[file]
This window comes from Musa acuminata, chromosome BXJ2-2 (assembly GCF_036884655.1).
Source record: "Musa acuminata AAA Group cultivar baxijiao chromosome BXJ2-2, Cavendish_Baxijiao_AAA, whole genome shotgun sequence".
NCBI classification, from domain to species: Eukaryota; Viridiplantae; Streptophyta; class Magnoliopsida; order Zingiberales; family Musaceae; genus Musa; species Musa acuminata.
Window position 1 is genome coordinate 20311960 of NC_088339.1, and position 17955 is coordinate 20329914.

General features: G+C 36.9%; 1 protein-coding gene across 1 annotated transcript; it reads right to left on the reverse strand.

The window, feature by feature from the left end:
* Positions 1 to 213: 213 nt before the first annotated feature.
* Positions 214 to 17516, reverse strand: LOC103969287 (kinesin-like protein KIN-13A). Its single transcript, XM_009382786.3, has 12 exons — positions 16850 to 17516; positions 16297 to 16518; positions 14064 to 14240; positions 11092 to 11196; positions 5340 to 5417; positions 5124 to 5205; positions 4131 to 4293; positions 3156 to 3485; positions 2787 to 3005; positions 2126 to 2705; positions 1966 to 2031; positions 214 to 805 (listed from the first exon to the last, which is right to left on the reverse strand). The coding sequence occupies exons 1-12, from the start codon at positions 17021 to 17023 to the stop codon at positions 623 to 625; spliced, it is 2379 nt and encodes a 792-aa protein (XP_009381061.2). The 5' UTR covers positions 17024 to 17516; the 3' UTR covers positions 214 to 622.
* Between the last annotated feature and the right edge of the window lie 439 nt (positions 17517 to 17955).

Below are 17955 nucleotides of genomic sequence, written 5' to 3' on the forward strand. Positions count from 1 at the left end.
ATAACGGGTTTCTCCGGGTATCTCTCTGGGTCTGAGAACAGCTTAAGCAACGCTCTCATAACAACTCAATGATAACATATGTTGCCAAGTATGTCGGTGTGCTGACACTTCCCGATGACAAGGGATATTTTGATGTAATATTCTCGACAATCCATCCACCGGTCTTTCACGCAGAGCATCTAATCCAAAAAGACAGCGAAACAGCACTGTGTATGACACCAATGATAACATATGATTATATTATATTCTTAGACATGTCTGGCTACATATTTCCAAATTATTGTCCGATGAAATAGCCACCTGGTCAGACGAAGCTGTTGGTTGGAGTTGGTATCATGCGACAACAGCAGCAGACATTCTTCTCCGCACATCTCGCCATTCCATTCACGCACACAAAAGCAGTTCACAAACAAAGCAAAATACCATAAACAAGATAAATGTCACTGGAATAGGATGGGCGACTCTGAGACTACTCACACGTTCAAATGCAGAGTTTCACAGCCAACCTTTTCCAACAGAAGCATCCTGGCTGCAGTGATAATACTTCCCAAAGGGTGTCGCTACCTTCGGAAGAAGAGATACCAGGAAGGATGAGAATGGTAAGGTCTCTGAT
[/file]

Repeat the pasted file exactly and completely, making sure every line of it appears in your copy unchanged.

This window comes from Musa acuminata, chromosome BXJ2-2 (assembly GCF_036884655.1).
Source record: "Musa acuminata AAA Group cultivar baxijiao chromosome BXJ2-2, Cavendish_Baxijiao_AAA, whole genome shotgun sequence".
NCBI classification, from domain to species: Eukaryota; Viridiplantae; Streptophyta; class Magnoliopsida; order Zingiberales; family Musaceae; genus Musa; species Musa acuminata.
Window position 1 is genome coordinate 20311960 of NC_088339.1, and position 17955 is coordinate 20329914.

General features: G+C 36.9%; 1 protein-coding gene across 1 annotated transcript; it reads right to left on the reverse strand.

The window, feature by feature from the left end:
* Positions 1 to 213: 213 nt before the first annotated feature.
* Positions 214 to 17516, reverse strand: LOC103969287 (kinesin-like protein KIN-13A). Its single transcript, XM_009382786.3, has 12 exons — positions 16850 to 17516; positions 16297 to 16518; positions 14064 to 14240; positions 11092 to 11196; positions 5340 to 5417; positions 5124 to 5205; positions 4131 to 4293; positions 3156 to 3485; positions 2787 to 3005; positions 2126 to 2705; positions 1966 to 2031; positions 214 to 805 (listed from the first exon to the last, which is right to left on the reverse strand). The coding sequence occupies exons 1-12, from the start codon at positions 17021 to 17023 to the stop codon at positions 623 to 625; spliced, it is 2379 nt and encodes a 792-aa protein (XP_009381061.2). The 5' UTR covers positions 17024 to 17516; the 3' UTR covers positions 214 to 622.
* Between the last annotated feature and the right edge of the window lie 439 nt (positions 17517 to 17955).

Below are 17955 nucleotides of genomic sequence, written 5' to 3' on the forward strand. Positions count from 1 at the left end.
ATAACGGGTTTCTCCGGGTATCTCTCTGGGTCTGAGAACAGCTTAAGCAACGCTCTCATAACAACTCAATGATAACATATGTTGCCAAGTATGTCGGTGTGCTGACACTTCCCGATGACAAGGGATATTTTGATGTAATATTCTCGACAATCCATCCACCGGTCTTTCACGCAGAGCATCTAATCCAAAAAGACAGCGAAACAGCACTGTGTATGACACCAATGATAACATATGATTATATTATATTCTTAGACATGTCTGGCTACATATTTCCAAATTATTGTCCGATGAAATAGCCACCTGGTCAGACGAAGCTGTTGGTTGGAGTTGGTATCATGCGACAACAGCAGCAGACATTCTTCTCCGCACATCTCGCCATTCCATTCACGCACACAAAAGCAGTTCACAAACAAAGCAAAATACCATAAACAAGATAAATGTCACTGGAATAGGATGGGCGACTCTGAGACTACTCACACGTTCAAATGCAGAGTTTCACAGCCAACCTTTTCCAACAGAAGCATCCTGGCTGCAGTGATAATACTTCCCAAAGGGTGTCGCTACCTTCGGAAGAAGAGATACCAGGAAGGATGAGAATGGTAAGGTCTCTGAT